The Walton & Willet Stone Block, LLC v City of Oswego Community Dev. Off.

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The Walton & Willet Stone Block, LLC v City of Oswego Community Dev. Off. 2019 NY Slip Op 06245 Decided on August 22, 2019 Appellate Division, Fourth Department Published by New York State Law Reporting Bureau pursuant to Judiciary Law § 431. This opinion is uncorrected and subject to revision before publication in the Official Reports.

Decided on August 22, 2019 SUPREME COURT OF THE STATE OF NEW YORK Appellate Division, Fourth Judicial Department
PRESENT: SMITH, J.P., CARNI, LINDLEY, NEMOYER, AND CURRAN, JJ.
305 CA 18-02105

[*1]THE WALTON & WILLET STONE BLOCK, LLC, FOWLER GARDELLA CONSTRUCTION, LLC, AND THOMAS J. MILLAR, PLAINTIFFS-APPELLANTS,

v

CITY OF OSWEGO COMMUNITY DEVELOPMENT OFFICE, CITY OF OSWEGO AND CAMELOT LODGE, LLC, DEFENDANTS-RESPONDENTS.



KIRWAN LAW FIRM, P.C., SYRACUSE (TERRY J. KIRWAN, JR., OF COUNSEL), FOR PLAINTIFFS-APPELLANTS.

BOND, SCHOENECK & KING, PLLC, SYRACUSE (CLIFFORD TSAN OF COUNSEL), FOR DEFENDANT-RESPONDENT CAMELOT LODGE, LLC.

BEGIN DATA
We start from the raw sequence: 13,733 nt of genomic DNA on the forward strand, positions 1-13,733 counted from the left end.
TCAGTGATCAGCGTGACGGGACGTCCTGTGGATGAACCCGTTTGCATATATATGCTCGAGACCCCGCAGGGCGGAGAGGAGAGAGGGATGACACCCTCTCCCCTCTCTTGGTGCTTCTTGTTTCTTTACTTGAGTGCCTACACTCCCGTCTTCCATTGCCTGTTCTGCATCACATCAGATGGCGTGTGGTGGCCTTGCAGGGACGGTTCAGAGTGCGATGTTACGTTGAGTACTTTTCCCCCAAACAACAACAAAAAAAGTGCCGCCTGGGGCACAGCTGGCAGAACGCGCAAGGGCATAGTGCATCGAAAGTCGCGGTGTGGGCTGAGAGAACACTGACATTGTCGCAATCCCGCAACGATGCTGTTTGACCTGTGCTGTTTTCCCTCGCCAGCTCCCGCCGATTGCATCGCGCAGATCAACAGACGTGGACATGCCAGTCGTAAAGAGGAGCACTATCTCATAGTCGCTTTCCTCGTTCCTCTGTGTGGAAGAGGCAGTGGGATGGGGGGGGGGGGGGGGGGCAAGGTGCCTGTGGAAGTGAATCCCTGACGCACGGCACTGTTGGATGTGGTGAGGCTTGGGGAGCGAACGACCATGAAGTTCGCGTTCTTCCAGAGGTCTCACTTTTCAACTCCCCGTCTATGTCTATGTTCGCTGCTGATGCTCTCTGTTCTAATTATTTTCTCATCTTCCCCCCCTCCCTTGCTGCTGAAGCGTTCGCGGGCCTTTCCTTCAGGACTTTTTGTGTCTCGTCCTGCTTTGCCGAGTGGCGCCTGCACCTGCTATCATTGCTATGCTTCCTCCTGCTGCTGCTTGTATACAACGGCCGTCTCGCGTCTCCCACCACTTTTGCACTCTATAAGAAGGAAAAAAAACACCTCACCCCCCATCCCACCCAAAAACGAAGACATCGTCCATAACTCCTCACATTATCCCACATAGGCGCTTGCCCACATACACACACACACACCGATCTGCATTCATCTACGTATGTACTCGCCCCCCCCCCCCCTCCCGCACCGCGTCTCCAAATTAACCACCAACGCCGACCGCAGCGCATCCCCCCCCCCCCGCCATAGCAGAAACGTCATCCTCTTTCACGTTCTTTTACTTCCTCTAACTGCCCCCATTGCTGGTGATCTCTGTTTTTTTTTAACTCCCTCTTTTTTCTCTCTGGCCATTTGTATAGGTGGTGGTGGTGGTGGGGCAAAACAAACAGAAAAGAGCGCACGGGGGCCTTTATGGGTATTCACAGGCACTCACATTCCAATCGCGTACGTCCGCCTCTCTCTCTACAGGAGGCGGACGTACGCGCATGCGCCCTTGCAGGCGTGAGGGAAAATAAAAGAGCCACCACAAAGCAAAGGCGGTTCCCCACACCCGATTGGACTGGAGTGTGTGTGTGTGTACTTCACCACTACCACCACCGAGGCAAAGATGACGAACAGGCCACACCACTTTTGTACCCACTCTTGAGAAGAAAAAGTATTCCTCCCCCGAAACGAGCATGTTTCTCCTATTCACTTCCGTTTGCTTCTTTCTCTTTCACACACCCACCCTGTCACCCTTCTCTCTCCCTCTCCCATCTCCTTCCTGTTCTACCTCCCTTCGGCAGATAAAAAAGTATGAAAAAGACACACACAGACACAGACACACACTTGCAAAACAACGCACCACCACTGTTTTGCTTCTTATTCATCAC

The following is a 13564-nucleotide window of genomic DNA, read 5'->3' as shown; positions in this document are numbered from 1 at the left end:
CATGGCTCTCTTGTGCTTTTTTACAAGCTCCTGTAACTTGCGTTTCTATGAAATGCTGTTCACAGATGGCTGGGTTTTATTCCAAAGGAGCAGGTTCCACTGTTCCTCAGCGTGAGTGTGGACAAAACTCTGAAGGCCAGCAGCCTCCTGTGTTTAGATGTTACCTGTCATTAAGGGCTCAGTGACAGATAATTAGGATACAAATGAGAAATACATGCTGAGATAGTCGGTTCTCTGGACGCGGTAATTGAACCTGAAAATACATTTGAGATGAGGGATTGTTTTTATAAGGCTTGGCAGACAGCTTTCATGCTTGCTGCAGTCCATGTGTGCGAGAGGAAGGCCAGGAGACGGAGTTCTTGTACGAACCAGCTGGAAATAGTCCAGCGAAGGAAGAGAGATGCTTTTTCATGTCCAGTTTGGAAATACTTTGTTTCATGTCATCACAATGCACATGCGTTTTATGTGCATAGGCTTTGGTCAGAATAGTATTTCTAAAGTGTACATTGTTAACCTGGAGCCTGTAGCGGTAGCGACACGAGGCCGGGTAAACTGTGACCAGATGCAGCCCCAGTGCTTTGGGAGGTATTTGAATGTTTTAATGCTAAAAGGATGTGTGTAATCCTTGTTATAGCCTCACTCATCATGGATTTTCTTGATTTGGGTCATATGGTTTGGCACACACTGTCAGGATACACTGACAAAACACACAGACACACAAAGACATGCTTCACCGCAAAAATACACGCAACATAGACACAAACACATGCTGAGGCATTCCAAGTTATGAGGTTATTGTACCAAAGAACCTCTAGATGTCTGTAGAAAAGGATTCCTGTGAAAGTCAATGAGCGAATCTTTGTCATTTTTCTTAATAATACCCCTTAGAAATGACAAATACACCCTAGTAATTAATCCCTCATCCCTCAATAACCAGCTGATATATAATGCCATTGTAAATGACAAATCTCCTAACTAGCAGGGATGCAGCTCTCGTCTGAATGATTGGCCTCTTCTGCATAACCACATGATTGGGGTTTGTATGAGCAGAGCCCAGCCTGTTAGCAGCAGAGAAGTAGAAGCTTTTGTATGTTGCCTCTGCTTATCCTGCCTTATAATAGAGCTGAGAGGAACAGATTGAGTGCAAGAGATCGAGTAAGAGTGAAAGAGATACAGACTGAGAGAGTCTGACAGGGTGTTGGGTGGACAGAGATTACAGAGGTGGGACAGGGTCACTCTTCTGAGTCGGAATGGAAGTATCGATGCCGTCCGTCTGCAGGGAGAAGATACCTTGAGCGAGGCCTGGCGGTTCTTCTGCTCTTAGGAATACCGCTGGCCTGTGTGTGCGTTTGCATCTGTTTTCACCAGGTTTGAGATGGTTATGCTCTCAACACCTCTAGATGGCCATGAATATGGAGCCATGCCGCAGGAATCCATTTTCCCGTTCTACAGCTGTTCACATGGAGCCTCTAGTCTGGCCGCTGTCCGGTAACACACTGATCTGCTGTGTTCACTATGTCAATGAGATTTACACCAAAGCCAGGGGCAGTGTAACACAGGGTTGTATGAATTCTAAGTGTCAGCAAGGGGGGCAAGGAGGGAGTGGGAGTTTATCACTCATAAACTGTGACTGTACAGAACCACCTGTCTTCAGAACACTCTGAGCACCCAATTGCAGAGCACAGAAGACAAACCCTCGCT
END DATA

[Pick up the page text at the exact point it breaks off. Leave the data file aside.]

Appeal from an order of the Supreme Court, Oswego County (Norman W. Seiter, Jr., J.), entered April 16, 2018. The order granted the motion of defendant Camelot Lodge, LLC for leave to renew its motion to dismiss the second amended complaint against it and, upon renewal, dismissed plaintiffs' second amended complaint against defendant Camelot Lodge, LLC and dismissed the specific performance cause of action against all defendants.

It is hereby ORDERED that the order so appealed from is reversed on the law without costs, defendant Camelot Lodge, LLC's motions are denied, the second amended complaint against defendant Camelot Lodge, LLC is reinstated and the first cause of action against the remaining defendants is reinstated.

Memorandum: Plaintiffs commenced this action seeking, inter alia, specific performance of a contract and damages for the breach of that contract. They appeal from an order that granted the motion of defendant Camelot Lodge, LLC (Camelot) for leave to renew its motion to dismiss the second amended complaint against it and, upon renewal, dismissed the second amended complaint against Camelot and dismissed the specific performance cause of action against all defendants. We reverse.